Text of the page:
"The bubble of 'grow your own' has burst," he continues. "After a couple of dodgy weather seasons, most people are now realising that growing fruit and veg is not as easy as it might seem and, as a consequence, are becoming more selective of what they grow. Rhubarb is becoming fantastically popular because it is so easy to grow, along with fruit like damsons and gages which can be planted as hedging or put in a wild area of the garden and will largely look after themselves.

"Likewise, with vegetables, we will take into account the amount of time and space our choice uses up. So things like cut-and-come-again salad leaves, which cost a lot in the shops, will continue to be popular as they are easy to grow and give great rewards."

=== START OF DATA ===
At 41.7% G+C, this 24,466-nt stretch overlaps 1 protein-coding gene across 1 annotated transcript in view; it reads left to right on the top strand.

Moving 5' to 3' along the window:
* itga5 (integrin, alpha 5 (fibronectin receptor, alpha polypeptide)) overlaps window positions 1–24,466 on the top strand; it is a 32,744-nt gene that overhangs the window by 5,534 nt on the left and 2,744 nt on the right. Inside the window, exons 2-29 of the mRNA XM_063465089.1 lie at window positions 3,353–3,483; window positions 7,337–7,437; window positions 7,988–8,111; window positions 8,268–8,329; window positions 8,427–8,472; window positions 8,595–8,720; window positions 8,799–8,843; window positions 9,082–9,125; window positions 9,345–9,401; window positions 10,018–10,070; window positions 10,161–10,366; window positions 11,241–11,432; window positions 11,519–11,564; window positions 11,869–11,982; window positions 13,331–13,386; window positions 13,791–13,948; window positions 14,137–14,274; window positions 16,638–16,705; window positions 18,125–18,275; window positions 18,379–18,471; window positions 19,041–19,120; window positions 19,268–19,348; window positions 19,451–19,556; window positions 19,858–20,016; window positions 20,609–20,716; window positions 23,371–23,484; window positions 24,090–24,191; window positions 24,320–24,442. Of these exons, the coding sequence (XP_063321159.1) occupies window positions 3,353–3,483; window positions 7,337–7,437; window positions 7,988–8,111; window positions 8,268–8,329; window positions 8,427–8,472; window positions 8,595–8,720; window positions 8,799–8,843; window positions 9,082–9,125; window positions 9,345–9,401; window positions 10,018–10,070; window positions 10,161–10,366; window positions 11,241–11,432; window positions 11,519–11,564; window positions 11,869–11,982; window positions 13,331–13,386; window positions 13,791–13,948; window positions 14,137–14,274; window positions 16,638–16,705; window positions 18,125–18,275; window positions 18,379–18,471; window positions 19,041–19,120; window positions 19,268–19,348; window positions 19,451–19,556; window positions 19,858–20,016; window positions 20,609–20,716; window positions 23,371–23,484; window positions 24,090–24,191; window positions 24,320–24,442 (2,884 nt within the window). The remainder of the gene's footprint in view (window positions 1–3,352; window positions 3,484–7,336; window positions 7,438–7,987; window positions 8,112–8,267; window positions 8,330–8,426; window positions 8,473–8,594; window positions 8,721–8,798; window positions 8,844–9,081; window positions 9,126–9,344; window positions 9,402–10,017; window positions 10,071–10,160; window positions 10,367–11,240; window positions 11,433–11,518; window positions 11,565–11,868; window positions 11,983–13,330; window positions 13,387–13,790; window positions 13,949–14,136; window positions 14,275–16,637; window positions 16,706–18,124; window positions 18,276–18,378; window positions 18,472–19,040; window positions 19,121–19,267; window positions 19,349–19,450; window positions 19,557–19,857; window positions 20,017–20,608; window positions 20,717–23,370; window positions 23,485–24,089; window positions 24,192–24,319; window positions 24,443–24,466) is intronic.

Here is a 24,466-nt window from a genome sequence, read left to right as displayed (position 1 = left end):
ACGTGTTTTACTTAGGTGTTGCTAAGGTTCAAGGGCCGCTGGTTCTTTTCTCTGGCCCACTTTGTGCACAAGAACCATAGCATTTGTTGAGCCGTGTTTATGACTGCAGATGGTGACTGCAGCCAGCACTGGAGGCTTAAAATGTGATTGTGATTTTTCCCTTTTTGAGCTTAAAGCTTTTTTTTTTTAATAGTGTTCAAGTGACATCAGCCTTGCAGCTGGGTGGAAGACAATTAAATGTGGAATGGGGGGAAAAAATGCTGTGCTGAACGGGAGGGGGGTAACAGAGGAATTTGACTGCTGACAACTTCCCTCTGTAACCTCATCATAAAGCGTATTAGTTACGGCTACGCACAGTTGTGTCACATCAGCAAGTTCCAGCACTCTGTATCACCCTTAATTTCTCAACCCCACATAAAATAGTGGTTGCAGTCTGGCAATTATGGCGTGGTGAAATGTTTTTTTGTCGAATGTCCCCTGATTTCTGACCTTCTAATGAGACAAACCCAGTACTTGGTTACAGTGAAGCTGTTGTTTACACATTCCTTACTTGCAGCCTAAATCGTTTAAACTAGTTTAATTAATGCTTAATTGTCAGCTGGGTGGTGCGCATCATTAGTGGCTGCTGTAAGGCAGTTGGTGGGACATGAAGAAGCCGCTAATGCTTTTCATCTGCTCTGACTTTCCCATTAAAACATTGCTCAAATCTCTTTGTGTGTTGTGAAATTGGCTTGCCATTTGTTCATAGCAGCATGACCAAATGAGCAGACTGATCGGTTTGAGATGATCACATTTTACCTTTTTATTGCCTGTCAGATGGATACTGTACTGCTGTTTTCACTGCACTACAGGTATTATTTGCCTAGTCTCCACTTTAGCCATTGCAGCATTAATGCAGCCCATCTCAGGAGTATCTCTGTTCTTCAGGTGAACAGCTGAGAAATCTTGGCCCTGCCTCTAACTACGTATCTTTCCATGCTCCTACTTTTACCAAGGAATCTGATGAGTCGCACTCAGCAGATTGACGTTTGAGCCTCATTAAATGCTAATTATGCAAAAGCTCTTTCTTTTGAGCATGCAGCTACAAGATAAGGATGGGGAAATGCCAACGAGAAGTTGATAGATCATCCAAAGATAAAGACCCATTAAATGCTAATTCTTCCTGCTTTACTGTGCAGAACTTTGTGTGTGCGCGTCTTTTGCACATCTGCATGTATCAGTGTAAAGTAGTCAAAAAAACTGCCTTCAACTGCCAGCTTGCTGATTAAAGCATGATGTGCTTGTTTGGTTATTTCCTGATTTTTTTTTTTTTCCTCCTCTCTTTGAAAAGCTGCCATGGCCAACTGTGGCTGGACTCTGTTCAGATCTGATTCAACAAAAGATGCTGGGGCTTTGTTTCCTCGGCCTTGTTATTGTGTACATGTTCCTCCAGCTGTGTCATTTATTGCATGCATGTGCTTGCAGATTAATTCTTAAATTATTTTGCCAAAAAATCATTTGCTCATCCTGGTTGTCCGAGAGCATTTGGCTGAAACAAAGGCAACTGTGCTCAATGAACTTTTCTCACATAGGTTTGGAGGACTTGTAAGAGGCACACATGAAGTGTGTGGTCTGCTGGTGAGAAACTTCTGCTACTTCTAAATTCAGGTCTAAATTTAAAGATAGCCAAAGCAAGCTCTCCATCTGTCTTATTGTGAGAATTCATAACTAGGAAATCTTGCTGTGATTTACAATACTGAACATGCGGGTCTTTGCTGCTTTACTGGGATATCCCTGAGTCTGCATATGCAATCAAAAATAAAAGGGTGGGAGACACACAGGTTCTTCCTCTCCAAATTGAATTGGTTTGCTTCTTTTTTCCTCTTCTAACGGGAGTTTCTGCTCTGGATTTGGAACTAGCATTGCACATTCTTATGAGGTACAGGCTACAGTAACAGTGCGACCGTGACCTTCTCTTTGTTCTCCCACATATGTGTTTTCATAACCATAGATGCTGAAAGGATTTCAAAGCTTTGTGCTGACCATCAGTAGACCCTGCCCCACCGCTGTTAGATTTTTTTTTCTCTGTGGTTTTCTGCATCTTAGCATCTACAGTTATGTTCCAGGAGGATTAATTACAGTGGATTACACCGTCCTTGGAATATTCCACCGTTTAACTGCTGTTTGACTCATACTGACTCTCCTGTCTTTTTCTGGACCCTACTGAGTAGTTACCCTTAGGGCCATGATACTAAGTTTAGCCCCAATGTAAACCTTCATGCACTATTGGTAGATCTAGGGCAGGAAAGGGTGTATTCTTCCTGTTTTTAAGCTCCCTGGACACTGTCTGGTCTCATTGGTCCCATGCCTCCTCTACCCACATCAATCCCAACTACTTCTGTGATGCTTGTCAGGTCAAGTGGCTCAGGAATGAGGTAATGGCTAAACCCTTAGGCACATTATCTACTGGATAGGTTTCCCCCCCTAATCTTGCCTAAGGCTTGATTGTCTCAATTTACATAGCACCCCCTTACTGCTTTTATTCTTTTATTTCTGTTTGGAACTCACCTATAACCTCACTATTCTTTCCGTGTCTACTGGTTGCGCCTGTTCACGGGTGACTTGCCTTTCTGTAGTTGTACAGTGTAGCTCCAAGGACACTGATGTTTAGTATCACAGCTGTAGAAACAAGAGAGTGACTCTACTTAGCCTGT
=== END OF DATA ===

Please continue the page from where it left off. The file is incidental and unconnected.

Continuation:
Gardeners seem to be more savvy than previously, perhaps because of the wealth of information available on plant sites on the internet, and want more bang for their buck when buying plants, he says.

"We are keen to see plants working hard, which is perhaps a symptom of gardens getting smaller. We are looking at more high intensity planting."

Purple is likely to be the colour of choice this year, he predicts.

"The colour that everyone wants to be in their garden this year is purple. I think there's an opulence and generosity of purple, when you think of the purple bearded iris or Tulipa 'Black Knight'. But I think a garden filled only with purple would be a rather sombre place. You need a twist. With dark purple tulips, for instance, I would use scillas and white camassias underneath."

People may think that traditional bedding has gone out of fashion, yet Chris notes that according to a recent report, the number of people buying bedding plants is at an all-time high.